Officially, District 9 merely orders teachers to hold two hours of literacy and one hour of math a day, and to give fourth graders two practice tests throughout the year. But Koster will sprinkle her daily lessons with test vocabulary until the school year is over. “A penny is a unit,” she explains in her money lesson. “Remember, on the math test they’re going to call it ‘units.'”

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Four miles away in mid-Manhattan, students in District 2 find themselves in a different world. Recently, a class of second graders toured neighborhood restaurants to study menus and then returned to the classroom to create their own, getting a lesson in reading, writing and math all at the same time. Throughout the district, kids are expected to read a variety of fiction and non-fiction-25 books a year in fourth grade, including Tales of a Fourth Grade Nothing by Judy Blume and C.S. Lewis’ The Lion, the Witch and the Wardrobe. In addition to writing stories, they draft descriptive essays about procedures, such as how to hook up a VCR.

They are not asked to memorize curriculum codes, or even the material they’re going to be tested on. And they certainly don’t take practice tests.

District administrators claim that’s precisely why District 2 has the second-highest test scores in the city: Last year, 80 percent of its fourth graders scored above standard in reading, and 76 percent above standard in math. “Our approach is completely aligned with what the assessment is looking to measure,” says school board President Karen Feuer. That “balanced literacy” approach to teaching kids to read and write-using repetitive lessons of sounding out letters and words, reading a variety of books, and writing stories and essays-is exactly what the standards and the tests are geared for.

It’s not entirely accidental that Feuer’s district is so far along: One author of the New Standards has been helping to shape the curriculum there as a literacy consultant. District 2 also has a teacher training program that’s been around for several years. Last year, the district invested $11.2 million-an unusually high 6 percent of its budget-in training, immersing teachers in balanced literacy.

Now a team of education scholars and reform advocates is trying to see whether District 2 has indeed come up with what every public educator in New York has been searching for: the secret to beating the standardized tests that have come to decide whether students, their teachers and those teachers’ bosses, will flourish or flounder.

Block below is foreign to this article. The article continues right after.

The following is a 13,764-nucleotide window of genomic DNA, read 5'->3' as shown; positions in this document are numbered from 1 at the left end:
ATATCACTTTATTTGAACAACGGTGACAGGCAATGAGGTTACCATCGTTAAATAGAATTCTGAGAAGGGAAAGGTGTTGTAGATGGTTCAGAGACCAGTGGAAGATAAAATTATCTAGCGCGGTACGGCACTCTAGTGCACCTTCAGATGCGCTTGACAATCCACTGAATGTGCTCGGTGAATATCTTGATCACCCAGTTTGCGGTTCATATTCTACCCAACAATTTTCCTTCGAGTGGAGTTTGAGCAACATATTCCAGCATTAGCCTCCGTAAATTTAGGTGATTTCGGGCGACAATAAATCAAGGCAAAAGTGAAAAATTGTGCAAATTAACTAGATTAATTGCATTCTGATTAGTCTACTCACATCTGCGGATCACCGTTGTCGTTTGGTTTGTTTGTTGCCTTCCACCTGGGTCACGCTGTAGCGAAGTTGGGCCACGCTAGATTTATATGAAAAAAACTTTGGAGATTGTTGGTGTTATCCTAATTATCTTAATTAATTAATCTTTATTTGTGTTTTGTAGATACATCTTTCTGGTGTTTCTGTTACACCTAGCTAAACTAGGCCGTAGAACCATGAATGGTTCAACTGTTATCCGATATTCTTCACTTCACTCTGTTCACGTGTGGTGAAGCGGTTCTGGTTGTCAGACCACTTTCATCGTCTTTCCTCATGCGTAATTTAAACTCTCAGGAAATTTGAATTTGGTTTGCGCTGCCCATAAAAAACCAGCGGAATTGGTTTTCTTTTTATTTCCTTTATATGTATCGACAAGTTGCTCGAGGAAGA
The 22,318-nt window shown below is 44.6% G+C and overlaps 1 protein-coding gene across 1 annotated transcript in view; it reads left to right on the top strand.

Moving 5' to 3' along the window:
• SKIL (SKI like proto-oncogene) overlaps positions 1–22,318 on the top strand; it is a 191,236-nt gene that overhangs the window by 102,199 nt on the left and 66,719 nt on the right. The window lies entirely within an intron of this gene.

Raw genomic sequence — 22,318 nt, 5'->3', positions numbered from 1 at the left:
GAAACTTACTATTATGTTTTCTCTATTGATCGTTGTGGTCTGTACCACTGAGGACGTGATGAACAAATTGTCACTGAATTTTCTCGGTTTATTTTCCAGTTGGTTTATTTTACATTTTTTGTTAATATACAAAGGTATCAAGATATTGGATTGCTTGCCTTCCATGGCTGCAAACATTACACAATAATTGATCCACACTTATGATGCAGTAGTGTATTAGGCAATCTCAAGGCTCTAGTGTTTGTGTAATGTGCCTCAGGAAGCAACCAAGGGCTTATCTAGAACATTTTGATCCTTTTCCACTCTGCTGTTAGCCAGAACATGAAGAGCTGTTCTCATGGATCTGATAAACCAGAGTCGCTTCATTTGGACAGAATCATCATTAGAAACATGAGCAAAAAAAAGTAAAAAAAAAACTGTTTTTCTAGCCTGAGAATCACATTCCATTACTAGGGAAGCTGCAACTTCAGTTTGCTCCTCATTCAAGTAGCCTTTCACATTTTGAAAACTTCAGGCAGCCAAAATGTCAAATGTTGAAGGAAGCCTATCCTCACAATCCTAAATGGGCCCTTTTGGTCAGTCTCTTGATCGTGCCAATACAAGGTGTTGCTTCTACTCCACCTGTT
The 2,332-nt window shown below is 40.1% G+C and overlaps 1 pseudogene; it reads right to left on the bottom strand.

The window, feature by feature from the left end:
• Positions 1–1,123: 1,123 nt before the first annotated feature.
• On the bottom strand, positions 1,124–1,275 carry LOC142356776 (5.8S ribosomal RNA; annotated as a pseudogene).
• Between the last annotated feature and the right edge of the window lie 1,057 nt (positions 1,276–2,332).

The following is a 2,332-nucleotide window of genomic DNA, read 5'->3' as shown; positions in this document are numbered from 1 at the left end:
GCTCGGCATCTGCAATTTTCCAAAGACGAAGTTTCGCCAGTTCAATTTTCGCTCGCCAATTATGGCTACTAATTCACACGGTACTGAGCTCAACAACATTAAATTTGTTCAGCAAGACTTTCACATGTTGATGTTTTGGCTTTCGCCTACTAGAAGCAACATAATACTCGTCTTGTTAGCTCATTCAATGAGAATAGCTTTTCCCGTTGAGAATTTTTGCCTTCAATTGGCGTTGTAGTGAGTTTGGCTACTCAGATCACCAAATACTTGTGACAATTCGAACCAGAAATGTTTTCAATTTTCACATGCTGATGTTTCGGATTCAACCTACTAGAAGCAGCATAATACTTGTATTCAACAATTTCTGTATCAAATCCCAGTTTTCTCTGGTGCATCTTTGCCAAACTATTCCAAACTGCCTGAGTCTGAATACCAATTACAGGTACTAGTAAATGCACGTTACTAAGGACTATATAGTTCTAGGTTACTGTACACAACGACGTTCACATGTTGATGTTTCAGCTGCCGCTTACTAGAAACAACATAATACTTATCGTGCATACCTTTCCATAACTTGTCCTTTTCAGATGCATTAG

“There are lots of different ways for schools and districts to meet the New Standards,” says Dr. Richard Elmore, a professor at Harvard’s Graduate School of Education and a lead researcher in a series of District 2 studies commissioned by the U.S. Department of Education. Since 1994, Elmore has been deploying a small army of observers in the classrooms, interviewing teachers, analyzing data and test score patterns, and rating the quality of teacher performance and training.

Elmore stresses, however, that schools that teach directly to the test are not guaranteeing success. “They’re trying to out-guess the test, teaching kids test items,” he says. “That will get you small short-term gains, but it doesn’t hold up in the long-term, especially with a challenging test like the fourth-grade test.”

What makes District 2 work, Elmore believes his research will prove, is its focus on a clearly defined curriculum, constant teacher training geared to it, and a stable district leadership that keeps those priorities straight. Too often, that’s precisely what other districts are lacking, says Elmore. With weak guidance from both the state and the city, he says, principals and teachers frequently don’t know what to do to help kids reach the standards.

Other observers of the city’s elementary schools agree with his assessment. “In low-achieving schools, the planning is not very good” and is hindered by high teacher turnover, says Noreen Connell, executive director of the Educational Priorities Panel, a nonprofit school policy think tank. Last year, her organization published a study exploring how high-achieving schools succeed in low-income communities. Strong leadership and an alignment of curriculum, she says, are critical.

Without those elements in place, the pressure falls on teachers, Elmore points out, with results that shouldn’t be too surprising. “Teachers don’t cheat because they are inherently dishonest,” he says. “They cheat because they’re in a bind.”

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The authors of both the standards and the tests claim they do not advocate any specific approach to preparing for them. “We believe in accountability and measuring results,” says Joseph Garcia, a spokesman for the National Center on Education and the Economy, which created the New Standards in partnership with the Learning Research and Development Center at the University of Pittsburgh. “If the tests are standards based and the standards are high, teaching to the test in and of itself is not evil,” says Garcia. “There are some schools that are going to be better prepared to take this on immediately, and others that are going to need time to work on that.”

New York was one of 26 states that collaborated on developing the standards. But although the New Standards-trademarked by NCEE-were designed to be tailored to each school district’s needs, and hundreds of school systems nationwide have made use of them, New York City’s is still the only system to have adopted the standards outright.